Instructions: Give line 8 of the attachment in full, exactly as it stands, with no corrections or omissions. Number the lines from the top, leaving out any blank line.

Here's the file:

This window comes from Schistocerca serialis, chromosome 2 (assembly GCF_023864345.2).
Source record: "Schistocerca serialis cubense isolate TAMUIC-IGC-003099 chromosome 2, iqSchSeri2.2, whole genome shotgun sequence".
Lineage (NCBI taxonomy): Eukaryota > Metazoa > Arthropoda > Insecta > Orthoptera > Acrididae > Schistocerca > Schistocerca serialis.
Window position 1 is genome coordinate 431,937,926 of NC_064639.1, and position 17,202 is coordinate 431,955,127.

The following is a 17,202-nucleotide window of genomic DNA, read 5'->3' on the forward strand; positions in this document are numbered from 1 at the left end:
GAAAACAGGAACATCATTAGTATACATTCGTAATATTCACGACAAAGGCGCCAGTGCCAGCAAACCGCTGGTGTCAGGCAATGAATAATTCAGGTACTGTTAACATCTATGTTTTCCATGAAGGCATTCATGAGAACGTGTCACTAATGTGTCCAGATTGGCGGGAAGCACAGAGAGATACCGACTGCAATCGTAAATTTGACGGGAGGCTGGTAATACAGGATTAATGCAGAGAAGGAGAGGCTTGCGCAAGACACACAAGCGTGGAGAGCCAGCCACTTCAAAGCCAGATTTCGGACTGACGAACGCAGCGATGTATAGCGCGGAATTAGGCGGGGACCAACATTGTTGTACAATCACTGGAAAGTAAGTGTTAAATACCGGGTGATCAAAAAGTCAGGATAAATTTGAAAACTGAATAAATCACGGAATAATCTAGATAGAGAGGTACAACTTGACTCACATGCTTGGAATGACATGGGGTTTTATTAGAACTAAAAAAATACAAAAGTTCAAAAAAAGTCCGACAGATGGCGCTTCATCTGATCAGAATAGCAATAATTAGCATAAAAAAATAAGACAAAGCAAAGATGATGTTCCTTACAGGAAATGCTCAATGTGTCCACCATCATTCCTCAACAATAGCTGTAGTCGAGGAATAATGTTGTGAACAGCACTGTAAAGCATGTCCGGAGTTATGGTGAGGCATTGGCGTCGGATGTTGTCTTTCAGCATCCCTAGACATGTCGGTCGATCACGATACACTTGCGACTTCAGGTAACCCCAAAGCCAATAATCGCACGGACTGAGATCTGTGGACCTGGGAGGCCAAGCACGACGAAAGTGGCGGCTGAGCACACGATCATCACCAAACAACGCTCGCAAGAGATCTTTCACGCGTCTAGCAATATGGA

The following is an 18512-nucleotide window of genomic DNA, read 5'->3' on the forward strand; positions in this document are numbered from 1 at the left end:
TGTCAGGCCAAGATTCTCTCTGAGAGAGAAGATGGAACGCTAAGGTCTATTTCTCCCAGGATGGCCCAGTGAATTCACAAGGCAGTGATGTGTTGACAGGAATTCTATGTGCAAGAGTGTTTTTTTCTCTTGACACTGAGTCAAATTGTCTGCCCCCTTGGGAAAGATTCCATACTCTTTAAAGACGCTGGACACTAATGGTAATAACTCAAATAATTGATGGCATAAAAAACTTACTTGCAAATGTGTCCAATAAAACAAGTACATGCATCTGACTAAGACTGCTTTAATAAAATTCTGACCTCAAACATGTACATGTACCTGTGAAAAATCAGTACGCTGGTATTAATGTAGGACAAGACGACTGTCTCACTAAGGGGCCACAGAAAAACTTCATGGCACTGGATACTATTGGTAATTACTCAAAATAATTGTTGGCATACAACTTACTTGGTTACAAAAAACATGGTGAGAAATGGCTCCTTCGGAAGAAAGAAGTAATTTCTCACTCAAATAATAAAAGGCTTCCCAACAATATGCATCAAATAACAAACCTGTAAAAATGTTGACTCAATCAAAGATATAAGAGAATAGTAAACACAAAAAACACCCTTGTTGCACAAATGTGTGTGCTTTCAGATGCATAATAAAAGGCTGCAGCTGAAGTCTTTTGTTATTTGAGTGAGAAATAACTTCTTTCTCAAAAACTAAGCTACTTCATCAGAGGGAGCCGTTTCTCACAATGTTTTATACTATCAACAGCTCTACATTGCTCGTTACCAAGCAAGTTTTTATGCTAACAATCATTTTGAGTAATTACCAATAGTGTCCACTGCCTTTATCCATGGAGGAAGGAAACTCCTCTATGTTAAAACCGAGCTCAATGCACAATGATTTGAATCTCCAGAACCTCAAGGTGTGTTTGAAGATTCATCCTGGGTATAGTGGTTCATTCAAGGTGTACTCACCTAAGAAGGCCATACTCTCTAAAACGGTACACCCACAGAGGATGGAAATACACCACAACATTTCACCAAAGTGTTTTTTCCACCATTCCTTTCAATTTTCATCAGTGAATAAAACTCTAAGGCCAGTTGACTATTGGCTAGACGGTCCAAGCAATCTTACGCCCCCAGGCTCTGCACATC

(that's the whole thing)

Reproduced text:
TGTCAGGCCAAGATTCTCTCTGAGAGAGAAGATGGAACGCTAAGGTCTATTTCTCCCAGGATGGCCCAGTGAATTCACAAGGCAGTGATGTGTTGACAGGAATTCTATGTGCAAGAGTGTTTTTTTCTCTTGACACTGAGTCAAATTGTCTGCCCCCTTGGGAAAGATTCCATACTCTTTAAAGACGCTGGACACTAATGGTAATAACTCAAATAATTGATGGCATAAAAAACTTACTTGCAAATGTGTCCAATAAAACAAGTACATGCATCTGACTAAGACTGCTTTAATAAAATTCTGACCTCAAACATGTACATGTACCTGTGAAAAATCAGTACGCTGGTATTAATGTAGGACAAGACGACTGTCTCACTAAGGGGCCACAGAAAAACTTCATGGCACTGGATACTATTGGTAATTACTCAAAATAATTGTTGGCATACAACTTACTTGGTTACAAAAAACATGGTGAGAAATGGCTCCTTCGGAAGAAAGAAGTAATTTCTCACTCAAATAATAAAAGGCTTCCCAACAATATGCATCAAATAACAAACCTGTAAAAATGTTGACTCAATCAAAGATATAAGAGAATAGTAAACACAAAAAACACCCTTGTTGCACAAATGTGTGTGCTTTCAGATGCATAATAAAAGGCTGCAGCTGAAGTCTTTTGTTATTTGAGTGAGAAATAACTTCTTTCTCAAAAACTAAGCTACTTCATCAGAGGGAGCCGTTTCTCACAATGTTTTATACTATCAACAGCTCTACATTGCTCGTTACCAAGCAAGTTTTTATGCTAACAATCATTTTGAGTAATTACCAATAGTGTCCACTGCCTTTATCCATGGAGGAAGGAAACTCCTCTATGTTAAAACCGAGCTCAATGCACAATGATTTGAATCTCCAGAACCTCAAGGTGTGTTTGAAGATTCATCCTGGGTATAGTGGTTCATTCAAGGTGTACTCACCTAAGAAGGCCATACTCTCTAAAACGGTACACCCACAGAGGATGGAAATACACCACAACATTTCACCAAAGTGTTTTTTCCACCATTCCTTTCAATTTTCATCAGTGAATAAAACTCTAAGGCCAGTTGACTATTGGCTAGACGGTCCAAGCAATCTTACGCCCCCAGGCTCTGCACATC